Indiana Physician Orders for Scope of Treatment

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What scares you most about growing old and dying? Everyone may answer the question differently, but a common theme we find among clients is the fear of being so disabled at the end of life that a person cannot participate in his or her final healthcare choices. Most solutions to this problem fell short on some level (such as living wills, appointments of healthcare representative, health care powers of attorney, and do not resuscitate orders). No single solution prevents that nightmare from becoming a reality, but some Indiana patients have a relatively effective new solution. That solution is the Indiana Physician Orders for Scope of Treatment, known by its acronym “POST.”

Living wills have disappointed doctors and lawyers over the last 20 years because healthcare providers almost never fulfill the statutory requirement of a physician’s written certification that a patient has (1) an incurable injury disease or illness, (2) death will occur in a short time, and (3) life-prolonging procedures were merely artificially prolonging the dying process. The lack of that written physician’s certification makes a living will a worthless piece of paper in the hospital records.

Appointments of healthcare representatives and health care powers of attorney offer wonderful solutions to empower trusted family members and friends to make healthcare decisions. Unfortunately, some people do not have family members or friends they can trust to make critical end-of-life healthcare decisions.

Do not resuscitate orders are great tools for terminally ill patients, but they operate like a light switch – they tend to direct healthcare providers to either resuscitate a patient or withhold care altogether. There is no room for a custom-designed care plan for a terminally ill patient under a do not resuscitate order.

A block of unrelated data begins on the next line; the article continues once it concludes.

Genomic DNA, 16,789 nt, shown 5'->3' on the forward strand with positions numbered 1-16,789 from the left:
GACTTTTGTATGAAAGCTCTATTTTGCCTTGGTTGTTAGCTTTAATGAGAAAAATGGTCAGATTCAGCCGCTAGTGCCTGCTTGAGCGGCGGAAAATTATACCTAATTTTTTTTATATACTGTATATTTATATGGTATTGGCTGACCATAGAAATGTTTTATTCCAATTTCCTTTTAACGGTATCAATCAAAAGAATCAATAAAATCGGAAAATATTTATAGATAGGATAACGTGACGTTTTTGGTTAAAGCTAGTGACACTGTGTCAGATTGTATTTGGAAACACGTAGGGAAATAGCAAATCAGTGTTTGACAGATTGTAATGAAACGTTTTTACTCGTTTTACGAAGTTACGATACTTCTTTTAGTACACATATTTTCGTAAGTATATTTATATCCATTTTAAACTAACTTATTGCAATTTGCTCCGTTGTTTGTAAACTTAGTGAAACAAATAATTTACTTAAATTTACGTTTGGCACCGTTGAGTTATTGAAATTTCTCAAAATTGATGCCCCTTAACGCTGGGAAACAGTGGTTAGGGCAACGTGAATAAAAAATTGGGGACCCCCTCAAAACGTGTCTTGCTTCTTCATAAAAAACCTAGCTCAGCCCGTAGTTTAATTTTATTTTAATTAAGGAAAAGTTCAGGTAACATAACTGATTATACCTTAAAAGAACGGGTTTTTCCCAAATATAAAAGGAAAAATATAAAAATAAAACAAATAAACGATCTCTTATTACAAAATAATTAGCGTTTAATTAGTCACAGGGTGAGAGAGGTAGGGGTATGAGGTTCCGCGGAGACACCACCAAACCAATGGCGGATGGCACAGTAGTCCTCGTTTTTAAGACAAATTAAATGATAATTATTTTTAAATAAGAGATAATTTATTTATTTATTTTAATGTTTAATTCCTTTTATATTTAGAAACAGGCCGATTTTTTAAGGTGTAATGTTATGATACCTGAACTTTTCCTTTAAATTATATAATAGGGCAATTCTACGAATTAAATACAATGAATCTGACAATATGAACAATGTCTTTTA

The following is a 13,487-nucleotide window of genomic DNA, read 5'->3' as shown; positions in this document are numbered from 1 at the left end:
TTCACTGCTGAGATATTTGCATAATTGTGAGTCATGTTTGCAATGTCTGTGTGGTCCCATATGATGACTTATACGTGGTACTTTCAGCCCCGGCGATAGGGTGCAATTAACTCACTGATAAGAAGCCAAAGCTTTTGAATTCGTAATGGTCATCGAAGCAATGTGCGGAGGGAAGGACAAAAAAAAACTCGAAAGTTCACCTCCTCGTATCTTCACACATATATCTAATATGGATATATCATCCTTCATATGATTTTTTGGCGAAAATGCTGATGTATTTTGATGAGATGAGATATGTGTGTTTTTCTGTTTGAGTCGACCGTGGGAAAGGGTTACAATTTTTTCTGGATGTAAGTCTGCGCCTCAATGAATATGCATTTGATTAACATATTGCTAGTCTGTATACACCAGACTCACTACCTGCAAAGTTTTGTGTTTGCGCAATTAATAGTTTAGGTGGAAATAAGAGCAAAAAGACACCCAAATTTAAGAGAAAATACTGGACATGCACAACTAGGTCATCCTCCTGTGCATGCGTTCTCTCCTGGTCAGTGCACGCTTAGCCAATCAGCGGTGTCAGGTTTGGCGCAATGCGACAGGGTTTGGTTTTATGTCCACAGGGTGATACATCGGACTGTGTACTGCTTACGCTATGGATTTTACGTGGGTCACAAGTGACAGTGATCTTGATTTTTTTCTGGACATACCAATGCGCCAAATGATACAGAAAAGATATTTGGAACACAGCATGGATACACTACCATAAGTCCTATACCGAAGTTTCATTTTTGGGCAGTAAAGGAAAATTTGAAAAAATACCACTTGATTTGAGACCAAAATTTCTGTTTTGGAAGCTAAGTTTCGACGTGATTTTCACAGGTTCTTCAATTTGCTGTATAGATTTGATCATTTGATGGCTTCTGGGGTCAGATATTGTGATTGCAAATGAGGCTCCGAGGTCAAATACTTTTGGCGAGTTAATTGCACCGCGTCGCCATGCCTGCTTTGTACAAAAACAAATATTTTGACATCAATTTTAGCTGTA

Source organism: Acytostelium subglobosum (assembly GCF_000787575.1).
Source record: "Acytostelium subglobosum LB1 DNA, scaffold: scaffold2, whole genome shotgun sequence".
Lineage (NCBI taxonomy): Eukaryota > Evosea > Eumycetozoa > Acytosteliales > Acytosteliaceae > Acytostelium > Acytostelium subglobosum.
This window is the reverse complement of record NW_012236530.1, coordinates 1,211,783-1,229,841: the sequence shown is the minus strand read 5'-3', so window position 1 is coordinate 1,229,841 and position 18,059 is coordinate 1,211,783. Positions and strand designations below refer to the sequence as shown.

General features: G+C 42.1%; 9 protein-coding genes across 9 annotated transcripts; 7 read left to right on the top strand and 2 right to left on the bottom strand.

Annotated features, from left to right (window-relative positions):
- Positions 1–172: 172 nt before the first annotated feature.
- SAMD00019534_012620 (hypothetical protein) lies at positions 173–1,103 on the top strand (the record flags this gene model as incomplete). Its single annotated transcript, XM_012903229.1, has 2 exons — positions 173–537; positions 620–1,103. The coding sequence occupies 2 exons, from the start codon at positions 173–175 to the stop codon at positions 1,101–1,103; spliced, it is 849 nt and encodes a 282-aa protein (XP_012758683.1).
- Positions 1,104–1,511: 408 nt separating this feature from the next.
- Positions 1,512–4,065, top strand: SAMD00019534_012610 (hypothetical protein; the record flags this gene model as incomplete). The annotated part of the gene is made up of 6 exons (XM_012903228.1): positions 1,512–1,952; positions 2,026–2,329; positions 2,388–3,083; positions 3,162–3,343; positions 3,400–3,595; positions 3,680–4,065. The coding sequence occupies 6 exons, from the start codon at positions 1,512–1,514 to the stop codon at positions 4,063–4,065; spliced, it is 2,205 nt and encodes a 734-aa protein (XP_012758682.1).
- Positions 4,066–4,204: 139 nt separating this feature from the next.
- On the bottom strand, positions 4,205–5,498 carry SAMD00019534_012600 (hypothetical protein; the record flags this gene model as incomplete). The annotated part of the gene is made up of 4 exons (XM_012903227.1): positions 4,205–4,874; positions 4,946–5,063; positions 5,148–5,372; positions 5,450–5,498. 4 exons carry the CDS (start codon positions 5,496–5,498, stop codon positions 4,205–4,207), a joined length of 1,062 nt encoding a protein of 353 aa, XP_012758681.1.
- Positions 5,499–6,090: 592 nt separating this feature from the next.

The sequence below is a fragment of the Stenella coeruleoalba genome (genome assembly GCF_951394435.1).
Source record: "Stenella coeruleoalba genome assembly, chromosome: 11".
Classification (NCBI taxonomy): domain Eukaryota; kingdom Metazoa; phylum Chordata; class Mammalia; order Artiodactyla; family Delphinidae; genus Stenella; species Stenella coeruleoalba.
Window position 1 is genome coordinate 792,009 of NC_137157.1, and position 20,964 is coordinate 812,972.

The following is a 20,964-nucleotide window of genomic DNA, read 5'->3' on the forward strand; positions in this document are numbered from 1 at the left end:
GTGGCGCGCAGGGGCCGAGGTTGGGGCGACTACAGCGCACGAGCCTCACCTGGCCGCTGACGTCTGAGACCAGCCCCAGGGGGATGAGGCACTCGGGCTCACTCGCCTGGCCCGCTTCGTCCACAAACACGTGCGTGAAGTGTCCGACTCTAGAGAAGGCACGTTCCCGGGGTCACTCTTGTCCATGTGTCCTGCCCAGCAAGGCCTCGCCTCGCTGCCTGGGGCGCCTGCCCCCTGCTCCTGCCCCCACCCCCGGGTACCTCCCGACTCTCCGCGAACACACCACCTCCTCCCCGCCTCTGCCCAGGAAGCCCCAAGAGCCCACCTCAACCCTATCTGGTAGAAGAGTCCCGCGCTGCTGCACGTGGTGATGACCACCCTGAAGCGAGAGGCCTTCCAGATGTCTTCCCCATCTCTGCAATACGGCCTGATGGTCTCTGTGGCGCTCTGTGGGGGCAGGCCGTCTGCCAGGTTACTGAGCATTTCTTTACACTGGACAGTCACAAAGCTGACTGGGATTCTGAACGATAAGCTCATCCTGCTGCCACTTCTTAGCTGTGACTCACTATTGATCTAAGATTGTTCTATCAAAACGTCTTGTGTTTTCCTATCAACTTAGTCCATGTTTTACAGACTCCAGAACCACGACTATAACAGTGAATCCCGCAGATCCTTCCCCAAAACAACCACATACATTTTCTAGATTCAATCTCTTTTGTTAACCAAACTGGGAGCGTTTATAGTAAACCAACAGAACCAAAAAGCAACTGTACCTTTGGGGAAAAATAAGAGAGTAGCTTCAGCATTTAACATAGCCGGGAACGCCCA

A POST document allows a chronically ill or terminally ill patient and the doctor to make a customized care plan for end-of-life decisions. The POST statute provides predefined terms that doctors can use in the form to describe various kinds of pain management and comfort care that modern medicine has made possible. Patients that have appointed healthcare representatives with an appointment healthcare representative or a healthcare power of attorney should avoid completing the section of the back side of the form that mentions healthcare representatives because a patient can accidentally terminate his or her previous appointment of healthcare representative and thereby prevent an intended healthcare representative from helping with healthcare decisions other than end-of-life choices. The POST form and information about advance care directives appear on the Indiana State Department of Health website at: .

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Jeff R. Hawkins and Jennifer J. Hawkins are Trust & Estate Specialty Board Certified Indiana Trust & Estate Lawyers. Jeff is a Fellow of the American College of Trust and Estate Counsel  and the 2014-15 Indiana State Bar Association President . © Copyright 2014 Hawkins Law PC.